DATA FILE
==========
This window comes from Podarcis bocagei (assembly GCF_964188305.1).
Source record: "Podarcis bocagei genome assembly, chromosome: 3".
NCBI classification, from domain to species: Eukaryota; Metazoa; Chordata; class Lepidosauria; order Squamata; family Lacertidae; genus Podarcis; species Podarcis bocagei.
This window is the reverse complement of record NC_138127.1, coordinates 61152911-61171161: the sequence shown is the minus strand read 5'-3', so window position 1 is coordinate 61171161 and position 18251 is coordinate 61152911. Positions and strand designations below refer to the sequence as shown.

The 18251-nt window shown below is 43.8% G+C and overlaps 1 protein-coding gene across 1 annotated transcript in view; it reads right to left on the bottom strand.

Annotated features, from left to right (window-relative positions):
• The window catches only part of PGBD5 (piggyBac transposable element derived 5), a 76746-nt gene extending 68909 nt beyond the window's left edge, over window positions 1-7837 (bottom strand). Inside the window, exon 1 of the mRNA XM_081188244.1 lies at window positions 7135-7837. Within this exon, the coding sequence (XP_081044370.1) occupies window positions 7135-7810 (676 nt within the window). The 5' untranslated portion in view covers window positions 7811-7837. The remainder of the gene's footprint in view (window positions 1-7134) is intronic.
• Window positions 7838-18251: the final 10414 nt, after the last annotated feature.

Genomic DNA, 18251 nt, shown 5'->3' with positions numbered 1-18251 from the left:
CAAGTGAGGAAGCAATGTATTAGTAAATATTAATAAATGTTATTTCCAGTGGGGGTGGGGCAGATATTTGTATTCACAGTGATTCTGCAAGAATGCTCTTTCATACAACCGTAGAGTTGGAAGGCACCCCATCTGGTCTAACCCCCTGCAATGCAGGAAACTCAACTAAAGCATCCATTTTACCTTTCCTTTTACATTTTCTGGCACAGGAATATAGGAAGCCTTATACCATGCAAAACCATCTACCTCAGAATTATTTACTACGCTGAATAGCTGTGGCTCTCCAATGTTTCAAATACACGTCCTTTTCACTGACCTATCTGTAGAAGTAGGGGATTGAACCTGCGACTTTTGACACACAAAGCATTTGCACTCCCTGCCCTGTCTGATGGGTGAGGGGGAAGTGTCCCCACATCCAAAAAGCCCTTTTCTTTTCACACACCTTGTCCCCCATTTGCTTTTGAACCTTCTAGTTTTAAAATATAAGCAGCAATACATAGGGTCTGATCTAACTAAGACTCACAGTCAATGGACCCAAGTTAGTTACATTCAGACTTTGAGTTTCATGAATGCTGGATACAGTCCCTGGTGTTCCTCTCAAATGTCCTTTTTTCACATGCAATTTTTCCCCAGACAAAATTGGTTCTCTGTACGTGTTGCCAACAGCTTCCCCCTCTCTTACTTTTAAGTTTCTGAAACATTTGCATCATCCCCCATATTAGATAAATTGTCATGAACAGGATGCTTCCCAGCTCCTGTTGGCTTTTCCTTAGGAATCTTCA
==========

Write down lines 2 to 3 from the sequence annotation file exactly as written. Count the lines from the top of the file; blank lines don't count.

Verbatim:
Source record: "Podarcis bocagei genome assembly, chromosome: 3".
NCBI classification, from domain to species: Eukaryota; Metazoa; Chordata; class Lepidosauria; order Squamata; family Lacertidae; genus Podarcis; species Podarcis bocagei.